Matric pupils say question 5 in the mathematics paper 2 final examinations worth seven marks had an error and was impossible to solve. The paper was written on Monday morning and is worth 150 marks in total.
Maths error explained
An education analyst, professor Vimolan Mudaly from the University of KwaZulu-Natal, says the error occurred in the initial statement given in question 5.1. because it shouldn’t give a negative answer.
“Clearly, there may have been a typographical error, but this should have been checked thoroughly before it went to the printers. The students who had a good pedagogical knowledge of this would have immediately picked up the error and this may have affected their answers for the questions totalling seven marks.”
He adds the department needs to explore how much this affected pupils to warrant a rewrite of the paper.
Mudaly says it is known that all pupils were affected and instead of subjecting all students to a rewrite, the examiners should simply add the seven marks to all scripts even though it may not compensate them for the time lost.
He says pupils who expect 100% are affected quite severely since answering a question which may seem to be simple, will confuse and delay them.
Pupils say error not fair
Raisethorpe Secondary School pupils, Kiash Badhur and Mihle Zungula say the error was not fair on them because they had to spend more time on question 5 and ended up having less time to spend on the rest of the paper.
They say the paper was already challenging and question 5 made it worse.
They both agree that they feel the department should give everyone full marks for question 5 because of the amount of time they spent on it and that it was the department’s fault they could not answer the question.
Badhur says he spent almost 15 minutes trying to figure out the question and knew something was wrong. He added even though he knew there was an error, he still answered the question with whatever answers he could come up with.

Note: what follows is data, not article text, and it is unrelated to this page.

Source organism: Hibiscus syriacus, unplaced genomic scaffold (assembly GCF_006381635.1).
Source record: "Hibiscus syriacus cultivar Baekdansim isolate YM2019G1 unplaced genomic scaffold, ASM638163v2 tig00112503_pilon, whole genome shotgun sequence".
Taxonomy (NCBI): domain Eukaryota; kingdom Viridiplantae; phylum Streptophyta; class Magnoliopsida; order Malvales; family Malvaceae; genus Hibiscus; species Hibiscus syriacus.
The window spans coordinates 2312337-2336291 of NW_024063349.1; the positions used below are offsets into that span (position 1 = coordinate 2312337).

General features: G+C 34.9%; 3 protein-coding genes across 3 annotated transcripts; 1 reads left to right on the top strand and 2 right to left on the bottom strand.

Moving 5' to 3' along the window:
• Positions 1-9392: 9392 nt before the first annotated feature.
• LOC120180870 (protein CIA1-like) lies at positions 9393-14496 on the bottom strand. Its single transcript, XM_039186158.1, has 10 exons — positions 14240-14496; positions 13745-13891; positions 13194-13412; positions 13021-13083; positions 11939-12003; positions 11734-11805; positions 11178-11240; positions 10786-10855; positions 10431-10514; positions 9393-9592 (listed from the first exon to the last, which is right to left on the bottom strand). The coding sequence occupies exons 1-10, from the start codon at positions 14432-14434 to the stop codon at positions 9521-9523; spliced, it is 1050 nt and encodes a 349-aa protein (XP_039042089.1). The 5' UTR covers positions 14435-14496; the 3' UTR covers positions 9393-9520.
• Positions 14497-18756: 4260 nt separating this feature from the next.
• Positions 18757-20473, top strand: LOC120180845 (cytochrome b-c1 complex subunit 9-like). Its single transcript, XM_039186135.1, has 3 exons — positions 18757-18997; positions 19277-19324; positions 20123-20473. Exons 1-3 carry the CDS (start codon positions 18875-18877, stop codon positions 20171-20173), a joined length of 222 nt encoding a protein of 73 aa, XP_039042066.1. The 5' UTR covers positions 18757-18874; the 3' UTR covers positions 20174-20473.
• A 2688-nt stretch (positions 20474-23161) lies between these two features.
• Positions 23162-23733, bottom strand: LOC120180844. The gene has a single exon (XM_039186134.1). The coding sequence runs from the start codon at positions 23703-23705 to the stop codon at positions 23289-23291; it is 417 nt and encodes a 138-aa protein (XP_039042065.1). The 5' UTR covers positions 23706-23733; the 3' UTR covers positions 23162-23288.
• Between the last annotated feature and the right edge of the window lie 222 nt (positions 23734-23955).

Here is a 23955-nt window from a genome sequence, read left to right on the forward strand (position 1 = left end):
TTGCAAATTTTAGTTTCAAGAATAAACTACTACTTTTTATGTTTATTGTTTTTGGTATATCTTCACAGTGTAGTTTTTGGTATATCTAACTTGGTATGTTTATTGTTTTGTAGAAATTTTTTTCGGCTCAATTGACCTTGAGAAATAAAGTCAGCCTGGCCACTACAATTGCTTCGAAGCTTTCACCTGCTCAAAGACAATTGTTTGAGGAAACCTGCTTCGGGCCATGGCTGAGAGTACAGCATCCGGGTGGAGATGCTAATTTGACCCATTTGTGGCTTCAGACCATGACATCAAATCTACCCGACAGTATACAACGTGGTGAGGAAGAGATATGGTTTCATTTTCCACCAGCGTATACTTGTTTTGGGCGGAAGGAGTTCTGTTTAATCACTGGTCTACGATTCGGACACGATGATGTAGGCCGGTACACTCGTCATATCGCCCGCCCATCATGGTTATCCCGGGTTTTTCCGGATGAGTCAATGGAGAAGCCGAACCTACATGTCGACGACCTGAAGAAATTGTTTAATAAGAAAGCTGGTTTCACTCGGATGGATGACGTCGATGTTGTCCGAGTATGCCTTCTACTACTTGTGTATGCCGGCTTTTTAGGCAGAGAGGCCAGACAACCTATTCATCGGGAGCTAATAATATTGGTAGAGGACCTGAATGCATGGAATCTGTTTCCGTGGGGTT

Zungula concurs and adds he answered the question because he was afraid of what would happen if he left it blank.
They both say even though they spent more time than usual on question 5, they were able to complete the paper on time.
Their maths teacher, Vetty Noubouth, agrees with the pupils and says it was a question that pupils would generally score full marks on.
Noubouth says some of the pupils came to him after the exam to enquire about question 5 and he agreed with them that there was an error.
“The time allocation was also an issue. The paper was challenging and difficult. It was totally different from the one they wrote during trials.”
A parent, who asked not to be named, says her daughter came home frustrated after the paper.
“This is not acceptable of the department. Our children studied hard for this paper — now I can only imagine how they felt when they saw this question. My daughter couldn’t even study that day, she was depressed thinking she wouldn’t get the distinction she had promised herself she’d get.”
Minister to hold briefing on Sunday
The spokesperson for the Department of Basic Education, Elijah Mhlanga, says Minister Angie Motshekga will be briefing the media tomorrow on the department’s findings.
Educational psychologist, Nosipho Mkhwanazi, says it was common to be anxious about a question that one couldn’t answer during the exam but it was likely one would try and find the expected answer after the exam just to resolve the anxiety that was triggered by the question.
“Therefore, it must have been a terrible experience for students to discuss the question after the exam only to find out that it was not ‘answerable’. This leaves an unresolved anxiety which could make students fear that such mistakes are likely to happen in the future. It could make students lose confidence in the system.”
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